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  1. #1
    OPM and Moderator Chuck Hamrick's Avatar
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    Is wild sage OK for cooking?
    OK you food experts (foodies), is the wild sage that grows native out west the same as you buy in the store? I picked some and made a meatloaf last week (eating a sandwich of leftovers) and its got a very strong/bitter taste.

    Of course it could be that I just walked across the road and picked some down low. Might be that they sprayed it with Paraquat to keep the hippies from smoking it!

  2. #2
    ABW Ambassador purplebear's Avatar
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    Definitely am not a food expert but made a search for ya at McCormicks
    Ummm, haven't done this for a while lol so might end up being in gigantic letters. Can't remember how am supposed to do it but here goes:

    Sage is the silvery-gray dried leaves of an evergreen shrub of the mint family. Sage is native to the Mediterranean area and is primarily imported by McCormick from the Dalmatian region of Croatia.
    Am guessing from that description that the wild sage is not the same you buy from the store.

    Also got this from a govt. site:
    Wild sage, also known as
    button sage, common sage, sea sage, white sage,
    orégano, terete, peonía colorada, contite, and
    frutilla, is a shrub commonly 1 to 2 m in height
    with showy flowers.
    Did it have purple flowers?? Not positive but I think sage is salvia (a pretty plant with purple flowers ) There's a whole bunch of varieties of salvia and it's available in different colors. Umm, needless to say I have the purple. (Have never tried to eat it tho)

    Looked up and found some other info and Native American Indians use the wild sage in their cooking a lot evidently. Recipes I found was very small amount used tho. Most uses were as herbal teas and skin products.

    Since it says is also known as oregano I do know that can be pretty strong so you'd only want to use small amounts. Maybe you just put lil bit too much in the meatloaf??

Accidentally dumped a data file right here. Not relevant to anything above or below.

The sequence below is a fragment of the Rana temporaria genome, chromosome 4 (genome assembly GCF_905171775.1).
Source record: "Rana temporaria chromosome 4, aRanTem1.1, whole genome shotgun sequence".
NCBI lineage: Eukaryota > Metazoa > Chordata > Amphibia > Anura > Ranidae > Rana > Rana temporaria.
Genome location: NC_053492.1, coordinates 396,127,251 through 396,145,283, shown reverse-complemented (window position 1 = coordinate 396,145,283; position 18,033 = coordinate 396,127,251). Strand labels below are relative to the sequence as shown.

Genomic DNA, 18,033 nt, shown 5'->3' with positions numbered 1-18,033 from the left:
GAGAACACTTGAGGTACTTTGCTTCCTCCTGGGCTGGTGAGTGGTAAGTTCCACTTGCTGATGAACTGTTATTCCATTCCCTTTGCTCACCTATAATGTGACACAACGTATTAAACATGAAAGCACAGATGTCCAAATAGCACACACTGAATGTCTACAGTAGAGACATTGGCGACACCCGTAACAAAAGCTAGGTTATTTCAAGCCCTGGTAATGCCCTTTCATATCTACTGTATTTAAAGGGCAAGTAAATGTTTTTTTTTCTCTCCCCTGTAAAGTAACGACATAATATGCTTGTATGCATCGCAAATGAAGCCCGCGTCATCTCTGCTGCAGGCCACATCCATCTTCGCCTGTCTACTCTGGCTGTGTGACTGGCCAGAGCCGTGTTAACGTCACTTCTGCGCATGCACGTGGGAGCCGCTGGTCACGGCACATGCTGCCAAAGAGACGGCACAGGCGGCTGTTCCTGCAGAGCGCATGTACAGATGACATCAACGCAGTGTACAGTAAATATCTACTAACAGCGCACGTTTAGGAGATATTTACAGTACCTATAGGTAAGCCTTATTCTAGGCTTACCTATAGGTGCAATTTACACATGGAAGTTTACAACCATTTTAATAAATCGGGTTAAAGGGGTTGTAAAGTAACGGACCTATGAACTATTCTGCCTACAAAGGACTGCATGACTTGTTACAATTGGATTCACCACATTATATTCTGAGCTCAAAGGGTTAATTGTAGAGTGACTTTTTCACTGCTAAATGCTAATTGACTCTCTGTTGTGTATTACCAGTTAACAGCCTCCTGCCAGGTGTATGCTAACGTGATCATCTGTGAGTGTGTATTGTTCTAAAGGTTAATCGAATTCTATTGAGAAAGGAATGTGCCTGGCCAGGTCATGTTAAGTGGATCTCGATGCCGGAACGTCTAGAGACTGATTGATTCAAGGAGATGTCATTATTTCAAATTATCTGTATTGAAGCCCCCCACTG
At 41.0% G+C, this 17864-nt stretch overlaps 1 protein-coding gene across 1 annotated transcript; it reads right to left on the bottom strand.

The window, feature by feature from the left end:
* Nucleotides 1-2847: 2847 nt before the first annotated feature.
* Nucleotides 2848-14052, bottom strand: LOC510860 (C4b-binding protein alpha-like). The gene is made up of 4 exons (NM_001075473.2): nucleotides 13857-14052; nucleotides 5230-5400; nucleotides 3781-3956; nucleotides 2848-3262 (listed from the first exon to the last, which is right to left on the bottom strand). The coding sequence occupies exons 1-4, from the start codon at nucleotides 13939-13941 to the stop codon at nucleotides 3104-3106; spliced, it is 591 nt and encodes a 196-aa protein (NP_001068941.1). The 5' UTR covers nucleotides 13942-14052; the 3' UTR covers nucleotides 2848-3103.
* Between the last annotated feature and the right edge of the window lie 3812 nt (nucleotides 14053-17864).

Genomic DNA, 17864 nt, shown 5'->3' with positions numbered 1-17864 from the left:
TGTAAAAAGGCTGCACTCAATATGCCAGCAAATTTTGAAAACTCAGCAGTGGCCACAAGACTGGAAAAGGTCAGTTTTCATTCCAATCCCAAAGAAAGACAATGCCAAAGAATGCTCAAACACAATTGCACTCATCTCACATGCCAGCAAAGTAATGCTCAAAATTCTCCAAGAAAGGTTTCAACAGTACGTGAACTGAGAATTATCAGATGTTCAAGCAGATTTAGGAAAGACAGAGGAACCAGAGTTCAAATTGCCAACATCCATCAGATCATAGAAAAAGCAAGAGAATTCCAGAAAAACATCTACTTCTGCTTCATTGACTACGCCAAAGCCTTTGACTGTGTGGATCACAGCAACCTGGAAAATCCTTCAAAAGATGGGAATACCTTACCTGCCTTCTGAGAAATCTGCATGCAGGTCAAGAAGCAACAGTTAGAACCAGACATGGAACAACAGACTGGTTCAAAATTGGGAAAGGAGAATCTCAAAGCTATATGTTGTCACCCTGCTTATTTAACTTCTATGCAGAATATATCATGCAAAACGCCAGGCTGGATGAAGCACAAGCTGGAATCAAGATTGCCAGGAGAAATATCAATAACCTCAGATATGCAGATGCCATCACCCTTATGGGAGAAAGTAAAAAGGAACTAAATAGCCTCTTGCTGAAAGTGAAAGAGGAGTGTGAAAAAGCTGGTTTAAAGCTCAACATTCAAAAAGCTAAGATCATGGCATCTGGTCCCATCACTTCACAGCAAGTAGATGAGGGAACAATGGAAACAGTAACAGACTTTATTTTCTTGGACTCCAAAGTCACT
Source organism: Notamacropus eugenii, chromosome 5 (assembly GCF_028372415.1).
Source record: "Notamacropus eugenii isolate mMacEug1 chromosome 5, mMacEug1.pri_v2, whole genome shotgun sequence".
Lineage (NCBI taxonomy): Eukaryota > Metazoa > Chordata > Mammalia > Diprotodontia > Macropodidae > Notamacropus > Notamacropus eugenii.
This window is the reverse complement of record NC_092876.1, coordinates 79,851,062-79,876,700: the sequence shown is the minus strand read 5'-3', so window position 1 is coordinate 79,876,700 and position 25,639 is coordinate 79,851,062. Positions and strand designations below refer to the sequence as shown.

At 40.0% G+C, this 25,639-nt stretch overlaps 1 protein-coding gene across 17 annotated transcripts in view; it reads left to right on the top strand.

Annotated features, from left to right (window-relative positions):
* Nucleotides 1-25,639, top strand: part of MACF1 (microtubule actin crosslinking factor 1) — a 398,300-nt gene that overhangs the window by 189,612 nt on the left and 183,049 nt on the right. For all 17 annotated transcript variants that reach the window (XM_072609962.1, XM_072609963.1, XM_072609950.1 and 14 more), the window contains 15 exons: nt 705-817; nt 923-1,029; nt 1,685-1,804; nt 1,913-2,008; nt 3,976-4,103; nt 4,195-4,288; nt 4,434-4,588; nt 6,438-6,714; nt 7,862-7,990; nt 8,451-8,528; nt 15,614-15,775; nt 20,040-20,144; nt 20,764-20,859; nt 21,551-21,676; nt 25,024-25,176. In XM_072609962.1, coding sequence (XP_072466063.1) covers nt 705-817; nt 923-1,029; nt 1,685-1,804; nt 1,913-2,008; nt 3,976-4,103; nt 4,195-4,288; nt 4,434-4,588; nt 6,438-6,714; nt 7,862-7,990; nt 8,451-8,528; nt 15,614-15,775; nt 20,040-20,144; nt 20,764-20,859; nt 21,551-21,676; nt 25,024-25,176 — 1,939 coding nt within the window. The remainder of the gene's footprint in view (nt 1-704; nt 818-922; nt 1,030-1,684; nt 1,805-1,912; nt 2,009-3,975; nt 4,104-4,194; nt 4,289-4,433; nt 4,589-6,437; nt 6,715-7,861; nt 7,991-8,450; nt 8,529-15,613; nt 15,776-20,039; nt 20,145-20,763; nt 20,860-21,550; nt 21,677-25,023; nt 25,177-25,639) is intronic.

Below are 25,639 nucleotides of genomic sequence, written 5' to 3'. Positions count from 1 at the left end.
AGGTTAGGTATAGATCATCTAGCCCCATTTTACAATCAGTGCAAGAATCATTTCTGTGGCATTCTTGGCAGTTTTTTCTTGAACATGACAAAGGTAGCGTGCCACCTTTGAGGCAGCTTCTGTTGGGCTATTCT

Ooops almost forgot. lol yeap do know that can be smoked and some even want to ban it or least have it restricted.

  3. #3
    OPM and Moderator Chuck Hamrick's Avatar
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    Thanks Kathy, you are probably right that I used too much. I striped the leaves from half a dozen sprigs and chopped them (not too finely). Recipe called for 1 teaspoon ground sage. It wasn't dried out either.

    Was talking with the wife of a buddy on the ski lift last week about growing herbs for cooking. When I started to make the recipe I realized I was out of sage and at $4-9 a little container decided I would harvest my own.

    Next time I will dry it and use the prescribed amount. Thanks for looking into it.

  4. #4
    ABW Ambassador purplebear's Avatar
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    You're very welcome. Don't really use much of sage except in the poultry seasoning for stuffing. Think it has a fairly strong taste, tho so sounds like was just a bit too much.

    You should try growing your own herbs Have done some and is very easy to do and doesn't take up much room either. You can just have them in lil clay pots on or near a window in your kitchen. Lots you can do. Lemon basil is a really nice and easy one.

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  6. #5
    Affiliate Manager
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    Wild sage is fine. In fact, a lot of wild plants can be great. Here in SoCal there's a class held every Saturday by a local expert in plant identification. Throughout the morning we walk through the woods learning about what we can eat and how to identify it, gathering as we go, and then at the end of the class we share a salad made from the plants we've gathered. If you can find a class like that in your area you may enjoy it. Lots to learn with interesting people.
    Richard Gaskin
    Developer of WebMerge: Publish any data feed on any site
    http://www.fourthworld.com

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  8. #6
    Affiliate Manager Kate_Oranum's Avatar
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    I think sage is amazing - and the wild ones are just a bit more stronger aren't they? I use it all the time!

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